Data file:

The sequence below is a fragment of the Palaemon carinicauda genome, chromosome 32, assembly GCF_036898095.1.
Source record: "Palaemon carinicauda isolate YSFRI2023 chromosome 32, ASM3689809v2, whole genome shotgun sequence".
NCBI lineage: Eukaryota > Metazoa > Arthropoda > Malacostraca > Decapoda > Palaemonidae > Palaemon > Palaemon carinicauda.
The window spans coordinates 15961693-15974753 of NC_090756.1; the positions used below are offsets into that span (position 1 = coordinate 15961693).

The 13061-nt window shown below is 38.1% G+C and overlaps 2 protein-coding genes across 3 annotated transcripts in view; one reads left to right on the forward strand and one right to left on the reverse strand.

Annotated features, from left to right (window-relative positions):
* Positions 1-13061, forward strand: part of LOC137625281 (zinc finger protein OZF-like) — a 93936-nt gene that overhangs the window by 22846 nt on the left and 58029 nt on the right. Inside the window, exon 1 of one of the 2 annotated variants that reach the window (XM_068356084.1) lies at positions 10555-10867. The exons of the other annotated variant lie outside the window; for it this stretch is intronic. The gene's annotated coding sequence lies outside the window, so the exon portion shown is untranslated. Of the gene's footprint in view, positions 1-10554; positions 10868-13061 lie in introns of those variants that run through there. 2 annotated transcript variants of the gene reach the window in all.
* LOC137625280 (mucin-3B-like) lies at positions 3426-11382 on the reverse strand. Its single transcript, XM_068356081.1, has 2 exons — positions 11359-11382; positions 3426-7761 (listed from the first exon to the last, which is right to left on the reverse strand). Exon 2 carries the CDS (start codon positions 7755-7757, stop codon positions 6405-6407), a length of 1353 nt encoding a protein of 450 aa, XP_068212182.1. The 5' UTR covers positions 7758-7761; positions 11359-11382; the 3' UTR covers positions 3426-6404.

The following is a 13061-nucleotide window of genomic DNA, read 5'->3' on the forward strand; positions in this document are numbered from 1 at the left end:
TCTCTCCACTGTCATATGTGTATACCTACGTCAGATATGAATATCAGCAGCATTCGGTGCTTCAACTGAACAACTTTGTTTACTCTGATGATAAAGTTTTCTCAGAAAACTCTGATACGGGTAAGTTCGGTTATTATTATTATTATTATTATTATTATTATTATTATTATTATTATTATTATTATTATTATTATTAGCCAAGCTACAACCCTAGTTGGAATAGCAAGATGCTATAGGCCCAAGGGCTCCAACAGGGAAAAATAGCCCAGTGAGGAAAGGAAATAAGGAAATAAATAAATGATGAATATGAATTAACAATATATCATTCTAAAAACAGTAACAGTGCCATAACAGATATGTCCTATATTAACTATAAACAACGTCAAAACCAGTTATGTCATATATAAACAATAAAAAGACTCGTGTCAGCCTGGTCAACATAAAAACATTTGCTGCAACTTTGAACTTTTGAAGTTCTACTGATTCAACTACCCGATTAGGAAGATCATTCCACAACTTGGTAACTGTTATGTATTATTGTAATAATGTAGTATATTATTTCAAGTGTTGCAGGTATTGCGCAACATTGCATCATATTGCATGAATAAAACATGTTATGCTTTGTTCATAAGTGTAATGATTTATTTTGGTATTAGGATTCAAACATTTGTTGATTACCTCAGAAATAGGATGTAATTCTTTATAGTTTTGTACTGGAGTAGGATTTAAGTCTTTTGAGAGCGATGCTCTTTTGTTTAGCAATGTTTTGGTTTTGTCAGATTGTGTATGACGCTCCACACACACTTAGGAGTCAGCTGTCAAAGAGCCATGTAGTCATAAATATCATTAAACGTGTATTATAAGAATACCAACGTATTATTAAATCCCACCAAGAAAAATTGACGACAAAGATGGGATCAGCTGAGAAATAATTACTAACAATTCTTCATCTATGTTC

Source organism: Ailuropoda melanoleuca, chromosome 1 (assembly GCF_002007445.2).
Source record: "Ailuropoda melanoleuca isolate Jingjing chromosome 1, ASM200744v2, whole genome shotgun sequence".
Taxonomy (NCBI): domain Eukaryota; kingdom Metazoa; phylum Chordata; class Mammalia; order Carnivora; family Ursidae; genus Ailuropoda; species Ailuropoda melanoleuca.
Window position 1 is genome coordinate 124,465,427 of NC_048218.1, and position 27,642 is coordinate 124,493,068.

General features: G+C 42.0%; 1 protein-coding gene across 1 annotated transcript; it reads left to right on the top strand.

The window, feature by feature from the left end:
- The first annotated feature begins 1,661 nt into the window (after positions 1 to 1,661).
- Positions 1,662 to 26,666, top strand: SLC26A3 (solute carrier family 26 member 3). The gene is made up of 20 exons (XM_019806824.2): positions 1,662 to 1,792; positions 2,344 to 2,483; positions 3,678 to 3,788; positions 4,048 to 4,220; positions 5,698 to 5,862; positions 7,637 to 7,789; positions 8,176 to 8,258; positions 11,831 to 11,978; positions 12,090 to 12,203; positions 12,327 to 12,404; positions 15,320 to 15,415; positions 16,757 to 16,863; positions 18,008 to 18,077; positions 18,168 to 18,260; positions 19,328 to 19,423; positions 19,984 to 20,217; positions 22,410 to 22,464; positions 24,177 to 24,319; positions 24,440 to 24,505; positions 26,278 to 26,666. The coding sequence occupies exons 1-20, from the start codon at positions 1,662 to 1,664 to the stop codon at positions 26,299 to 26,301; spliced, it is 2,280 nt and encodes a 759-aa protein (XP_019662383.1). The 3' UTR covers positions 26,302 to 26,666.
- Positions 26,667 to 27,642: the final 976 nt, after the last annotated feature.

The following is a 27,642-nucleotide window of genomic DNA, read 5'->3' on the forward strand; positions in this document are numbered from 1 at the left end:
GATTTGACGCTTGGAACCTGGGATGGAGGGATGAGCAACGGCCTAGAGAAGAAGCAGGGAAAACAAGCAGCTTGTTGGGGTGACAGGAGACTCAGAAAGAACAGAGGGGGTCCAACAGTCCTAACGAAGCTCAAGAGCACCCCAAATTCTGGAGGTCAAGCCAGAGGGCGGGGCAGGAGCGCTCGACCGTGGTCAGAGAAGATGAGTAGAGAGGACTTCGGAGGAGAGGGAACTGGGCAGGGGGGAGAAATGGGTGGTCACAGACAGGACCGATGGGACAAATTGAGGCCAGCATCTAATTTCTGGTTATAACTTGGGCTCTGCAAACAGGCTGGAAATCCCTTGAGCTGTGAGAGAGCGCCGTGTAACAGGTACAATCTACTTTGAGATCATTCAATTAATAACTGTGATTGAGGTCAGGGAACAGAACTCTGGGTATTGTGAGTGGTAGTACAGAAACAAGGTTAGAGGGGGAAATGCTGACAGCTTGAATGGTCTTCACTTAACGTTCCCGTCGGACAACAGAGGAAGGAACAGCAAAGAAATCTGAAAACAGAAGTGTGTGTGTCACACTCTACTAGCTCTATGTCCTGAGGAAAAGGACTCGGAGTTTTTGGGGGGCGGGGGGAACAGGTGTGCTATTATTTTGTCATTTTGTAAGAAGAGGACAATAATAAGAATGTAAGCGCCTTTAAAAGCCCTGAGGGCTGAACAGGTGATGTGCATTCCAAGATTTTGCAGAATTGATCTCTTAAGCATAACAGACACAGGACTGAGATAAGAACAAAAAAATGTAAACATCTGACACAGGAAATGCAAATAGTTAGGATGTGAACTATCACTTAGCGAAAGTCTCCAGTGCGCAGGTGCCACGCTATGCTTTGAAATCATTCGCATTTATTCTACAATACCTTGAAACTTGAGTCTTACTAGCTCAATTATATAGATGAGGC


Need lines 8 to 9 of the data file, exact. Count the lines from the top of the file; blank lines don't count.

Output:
* LOC137625280 (mucin-3B-like) lies at positions 3426-11382 on the reverse strand. Its single transcript, XM_068356081.1, has 2 exons — positions 11359-11382; positions 3426-7761 (listed from the first exon to the last, which is right to left on the reverse strand). Exon 2 carries the CDS (start codon positions 7755-7757, stop codon positions 6405-6407), a length of 1353 nt encoding a protein of 450 aa, XP_068212182.1. The 5' UTR covers positions 7758-7761; positions 11359-11382; the 3' UTR covers positions 3426-6404.

The following is a 13061-nucleotide window of genomic DNA, read 5'->3' on the forward strand; positions in this document are numbered from 1 at the left end: